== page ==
More than 70 students from ten schools across the Central West descended on Cowra High School last Thursday to sharpen their skills during a HSC Mathematics Study Day.
Now in its second year, the day was designed to get students thinking about study techniques throughout the HSC year.
Cowra High School maths teacher Steve Howard, who co-organised the day, said it was great to see more students participating this year, with six schools and 50 students attending in 2016.
“We’ve got schools from basically around the Central West, Gilgandra down to Cowra,” Mr Howard said.
“We’ve got Boorowa coming up, they are coming for the first time, Grenfell, Orange, Dubbo, quite a few little schools.
“It went down very well last year which is why it’s gotten bigger this year here.”
He said students get taught a wide variety of skills for studying and revision and the day also features workshops across all three HSC Mathematics courses – Mathematics, Extension 1 and Extension 2
“Basically the idea of today is to get them thinking about how they can best prepare themselves for the HSC, so how they can increase their marks but also how they can think mathematically better so when they go off to uni, which most of the will do, they can handle whatever comes their way that much better,” he said.
“We cover a mass of things from how to work harder, motivation, study skills, exam technique, how to actually do the paper itself, so we do that for two hours.”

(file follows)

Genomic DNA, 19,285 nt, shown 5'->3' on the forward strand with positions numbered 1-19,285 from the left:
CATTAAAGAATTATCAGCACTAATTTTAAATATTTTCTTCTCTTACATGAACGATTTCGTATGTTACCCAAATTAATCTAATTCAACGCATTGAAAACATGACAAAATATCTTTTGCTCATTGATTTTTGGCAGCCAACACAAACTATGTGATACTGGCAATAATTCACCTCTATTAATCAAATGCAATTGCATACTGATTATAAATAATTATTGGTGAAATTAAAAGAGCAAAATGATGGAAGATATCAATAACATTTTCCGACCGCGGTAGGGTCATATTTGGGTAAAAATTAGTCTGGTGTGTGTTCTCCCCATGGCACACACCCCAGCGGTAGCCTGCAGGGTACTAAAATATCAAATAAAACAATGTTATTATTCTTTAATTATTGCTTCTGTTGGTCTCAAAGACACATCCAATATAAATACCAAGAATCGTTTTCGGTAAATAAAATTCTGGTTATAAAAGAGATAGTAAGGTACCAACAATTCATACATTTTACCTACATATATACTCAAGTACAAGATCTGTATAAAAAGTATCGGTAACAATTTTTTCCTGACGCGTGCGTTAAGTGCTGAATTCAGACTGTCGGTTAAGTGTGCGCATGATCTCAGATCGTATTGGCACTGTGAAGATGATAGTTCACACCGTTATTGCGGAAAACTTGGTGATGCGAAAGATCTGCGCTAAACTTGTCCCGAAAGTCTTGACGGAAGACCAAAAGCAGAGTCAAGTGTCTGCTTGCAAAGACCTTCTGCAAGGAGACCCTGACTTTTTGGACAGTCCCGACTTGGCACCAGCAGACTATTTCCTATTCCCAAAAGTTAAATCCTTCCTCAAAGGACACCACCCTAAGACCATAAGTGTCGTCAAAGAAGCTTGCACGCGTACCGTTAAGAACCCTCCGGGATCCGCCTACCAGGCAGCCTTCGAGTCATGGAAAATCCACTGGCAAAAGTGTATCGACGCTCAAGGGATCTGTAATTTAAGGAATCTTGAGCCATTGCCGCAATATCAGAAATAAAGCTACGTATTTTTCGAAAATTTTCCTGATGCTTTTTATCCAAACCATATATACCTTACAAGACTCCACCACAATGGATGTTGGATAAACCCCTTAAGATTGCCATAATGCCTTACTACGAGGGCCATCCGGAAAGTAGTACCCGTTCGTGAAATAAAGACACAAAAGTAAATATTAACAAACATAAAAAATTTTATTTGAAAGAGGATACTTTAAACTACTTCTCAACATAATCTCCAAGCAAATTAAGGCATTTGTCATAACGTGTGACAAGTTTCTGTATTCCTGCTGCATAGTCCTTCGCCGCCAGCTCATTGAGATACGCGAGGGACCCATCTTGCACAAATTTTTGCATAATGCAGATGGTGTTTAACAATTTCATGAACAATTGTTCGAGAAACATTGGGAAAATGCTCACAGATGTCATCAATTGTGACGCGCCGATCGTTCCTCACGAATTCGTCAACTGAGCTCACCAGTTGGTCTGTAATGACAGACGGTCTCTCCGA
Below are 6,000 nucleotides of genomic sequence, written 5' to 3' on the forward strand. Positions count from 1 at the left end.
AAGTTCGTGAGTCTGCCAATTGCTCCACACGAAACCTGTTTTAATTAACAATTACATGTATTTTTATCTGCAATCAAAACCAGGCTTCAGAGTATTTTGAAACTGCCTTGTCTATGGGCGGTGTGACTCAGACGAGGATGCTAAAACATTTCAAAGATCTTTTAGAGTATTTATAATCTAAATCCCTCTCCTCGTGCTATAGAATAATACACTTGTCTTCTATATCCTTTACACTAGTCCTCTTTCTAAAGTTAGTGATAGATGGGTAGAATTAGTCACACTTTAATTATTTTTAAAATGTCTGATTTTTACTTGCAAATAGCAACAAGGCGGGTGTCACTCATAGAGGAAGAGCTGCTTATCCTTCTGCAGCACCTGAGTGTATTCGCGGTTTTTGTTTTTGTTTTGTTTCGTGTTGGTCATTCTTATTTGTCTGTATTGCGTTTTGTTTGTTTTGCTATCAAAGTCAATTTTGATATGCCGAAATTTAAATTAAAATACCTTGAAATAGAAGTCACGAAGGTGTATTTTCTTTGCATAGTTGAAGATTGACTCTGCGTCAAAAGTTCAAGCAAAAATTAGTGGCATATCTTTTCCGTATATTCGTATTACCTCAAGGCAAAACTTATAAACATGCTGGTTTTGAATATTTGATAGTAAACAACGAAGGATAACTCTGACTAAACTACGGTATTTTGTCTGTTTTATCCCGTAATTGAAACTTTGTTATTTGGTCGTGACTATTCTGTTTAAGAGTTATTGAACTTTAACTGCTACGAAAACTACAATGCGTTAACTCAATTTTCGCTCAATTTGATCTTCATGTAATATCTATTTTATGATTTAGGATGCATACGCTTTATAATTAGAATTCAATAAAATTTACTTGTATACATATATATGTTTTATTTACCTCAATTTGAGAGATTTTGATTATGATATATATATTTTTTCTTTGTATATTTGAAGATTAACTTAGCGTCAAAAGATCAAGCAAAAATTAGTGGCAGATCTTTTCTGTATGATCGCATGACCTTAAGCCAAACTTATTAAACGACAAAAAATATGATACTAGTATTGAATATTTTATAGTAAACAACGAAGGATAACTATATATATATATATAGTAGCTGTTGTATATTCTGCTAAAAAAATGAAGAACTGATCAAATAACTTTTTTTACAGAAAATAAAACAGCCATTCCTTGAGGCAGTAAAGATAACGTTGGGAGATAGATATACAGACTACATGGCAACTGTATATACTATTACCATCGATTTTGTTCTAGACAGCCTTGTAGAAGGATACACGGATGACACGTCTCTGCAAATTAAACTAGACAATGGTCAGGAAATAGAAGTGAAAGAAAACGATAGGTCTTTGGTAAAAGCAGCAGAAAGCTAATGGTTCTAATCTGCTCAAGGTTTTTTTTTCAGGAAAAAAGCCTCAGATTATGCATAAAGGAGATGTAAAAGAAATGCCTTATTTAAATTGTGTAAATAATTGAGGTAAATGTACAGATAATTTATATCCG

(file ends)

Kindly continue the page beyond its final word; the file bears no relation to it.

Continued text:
Working with Parkes High School teacher Helen Vere, Mr Howard said he wanted to enable students to build up their skills throughout the year rather than cramming before the HSC.
“It’s very common to have these sort of study days towards the end of the HSC course… but a lot of the actual study skills need to be applied over a much longer period time,” he said.
“They don't tell the kids how to actually build up their mathematical intelligence during the year. It’s very much like training for a sporting event, if you want to build a muscle, you gotta keep using it over a long period of time and that’s no different with the brain.”
He said the different focus of the day means students may develop skills that they may not learn anywhere else.
“There are some quite unique ideas here that they don’t come across elsewhere,” Mr Howard said.